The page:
Xi Jinping, who took over as China’s leader in 2012, has shown even less inclination than his predecessors to let citizens express their preferences through the ballot box. Yet the public has become ever more vocal on a wide variety of issues—online, through protests, and increasingly via responses to opinion polls and government-arranged consultations over the introduction of some new laws. The party monitors this clamour to detect possible flashpoints, and it frequently censors dissent. But the government is also consulting people, through opinion polls that try to establish their views on some of the big issues of the day as well as on specific policies. Its main aim is to devise ways to keep citizens as happy as possible in their daily lives. It avoids stickier subjects such as political reform or human rights. But people are undoubtedly gaining a stronger voice…

Opinion polls today cover a vast range of subjects. The biggest growth in demand for them is driven by the Chinese government itself, says Yuan Yue who set up a private company, Horizon Research and pioneered commercial polling in China… ([and] who is a party member)… [W]hat Mr Yuan describes as “customer satisfaction surveys” by local governments are used “very extensively”…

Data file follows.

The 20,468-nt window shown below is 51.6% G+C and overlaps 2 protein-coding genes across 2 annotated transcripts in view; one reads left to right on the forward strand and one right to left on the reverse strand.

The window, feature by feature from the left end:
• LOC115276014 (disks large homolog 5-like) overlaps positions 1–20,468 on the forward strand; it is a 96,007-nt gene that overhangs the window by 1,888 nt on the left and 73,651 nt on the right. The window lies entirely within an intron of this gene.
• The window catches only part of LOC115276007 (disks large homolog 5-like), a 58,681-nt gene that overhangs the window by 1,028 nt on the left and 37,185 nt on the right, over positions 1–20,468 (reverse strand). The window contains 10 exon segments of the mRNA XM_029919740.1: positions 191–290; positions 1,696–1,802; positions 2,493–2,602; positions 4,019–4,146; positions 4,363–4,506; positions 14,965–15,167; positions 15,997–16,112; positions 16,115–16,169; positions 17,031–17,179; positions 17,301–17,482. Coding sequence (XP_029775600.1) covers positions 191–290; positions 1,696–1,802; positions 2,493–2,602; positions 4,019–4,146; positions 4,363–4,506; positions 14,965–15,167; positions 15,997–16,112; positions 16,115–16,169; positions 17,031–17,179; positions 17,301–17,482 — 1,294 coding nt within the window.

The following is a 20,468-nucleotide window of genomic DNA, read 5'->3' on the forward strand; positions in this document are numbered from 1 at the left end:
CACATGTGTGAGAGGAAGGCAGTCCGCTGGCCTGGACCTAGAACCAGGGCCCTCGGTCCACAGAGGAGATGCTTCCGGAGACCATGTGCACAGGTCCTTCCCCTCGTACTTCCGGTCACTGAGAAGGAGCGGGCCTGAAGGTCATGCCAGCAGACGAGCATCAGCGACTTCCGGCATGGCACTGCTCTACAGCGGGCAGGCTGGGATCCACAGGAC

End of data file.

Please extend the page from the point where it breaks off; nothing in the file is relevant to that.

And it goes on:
Horizon’s Mr Yuan says he can ask almost anything these days, but he avoids the most politically sensitive subjects… Last year he conducted polls on attitudes toward pro-democracy protests in Hong Kong and even about the country’s most senior leaders—but he is guarded about who commissioned him and what he found. Most polls for the government are not made public…

But even to report a poll, as state-run media do almost daily, gives weight to the notion that public opinion matters. It is a message that is sinking in among citizens and fuelling demands for more responsive government. “People are more and more clear about their rights and about what they can express,” says Mr Shen. That is a trend the party would ignore at its peril.

Teaching Comparative blog entries are indexed. Use the search box to look for country names or concept labels attached to each entry.

Just The Facts! is a concise guide to concepts, terminology, and examples that will appear on May's exam.


Can't find this at Amazon? Get it here. Delivery in 2-3 days.







What You Need to Know 6th edition is NOW AVAILABLE.
Updated and ready to help.










Labels: , , , ,